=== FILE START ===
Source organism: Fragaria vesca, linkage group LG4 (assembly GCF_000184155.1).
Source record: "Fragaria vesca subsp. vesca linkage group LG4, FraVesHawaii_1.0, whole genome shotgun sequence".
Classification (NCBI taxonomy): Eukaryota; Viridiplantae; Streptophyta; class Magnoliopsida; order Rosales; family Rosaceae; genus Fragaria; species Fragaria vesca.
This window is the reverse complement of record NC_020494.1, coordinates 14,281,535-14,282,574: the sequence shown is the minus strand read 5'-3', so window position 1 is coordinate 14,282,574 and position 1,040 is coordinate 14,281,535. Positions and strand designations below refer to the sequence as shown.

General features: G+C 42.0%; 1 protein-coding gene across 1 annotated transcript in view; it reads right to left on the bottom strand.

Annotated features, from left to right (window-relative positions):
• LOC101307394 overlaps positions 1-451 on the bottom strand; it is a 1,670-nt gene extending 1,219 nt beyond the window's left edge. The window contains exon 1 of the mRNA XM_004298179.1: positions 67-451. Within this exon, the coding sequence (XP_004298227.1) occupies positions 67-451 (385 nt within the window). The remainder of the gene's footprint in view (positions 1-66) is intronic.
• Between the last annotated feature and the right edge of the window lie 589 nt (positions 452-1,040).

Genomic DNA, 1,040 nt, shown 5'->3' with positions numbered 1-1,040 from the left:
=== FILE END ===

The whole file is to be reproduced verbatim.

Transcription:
Source organism: Fragaria vesca, linkage group LG4 (assembly GCF_000184155.1).
Source record: "Fragaria vesca subsp. vesca linkage group LG4, FraVesHawaii_1.0, whole genome shotgun sequence".
Classification (NCBI taxonomy): Eukaryota; Viridiplantae; Streptophyta; class Magnoliopsida; order Rosales; family Rosaceae; genus Fragaria; species Fragaria vesca.
This window is the reverse complement of record NC_020494.1, coordinates 14,281,535-14,282,574: the sequence shown is the minus strand read 5'-3', so window position 1 is coordinate 14,282,574 and position 1,040 is coordinate 14,281,535. Positions and strand designations below refer to the sequence as shown.

General features: G+C 42.0%; 1 protein-coding gene across 1 annotated transcript in view; it reads right to left on the bottom strand.

Annotated features, from left to right (window-relative positions):
• LOC101307394 overlaps positions 1-451 on the bottom strand; it is a 1,670-nt gene extending 1,219 nt beyond the window's left edge. The window contains exon 1 of the mRNA XM_004298179.1: positions 67-451. Within this exon, the coding sequence (XP_004298227.1) occupies positions 67-451 (385 nt within the window). The remainder of the gene's footprint in view (positions 1-66) is intronic.
• Between the last annotated feature and the right edge of the window lie 589 nt (positions 452-1,040).

Genomic DNA, 1,040 nt, shown 5'->3' with positions numbered 1-1,040 from the left: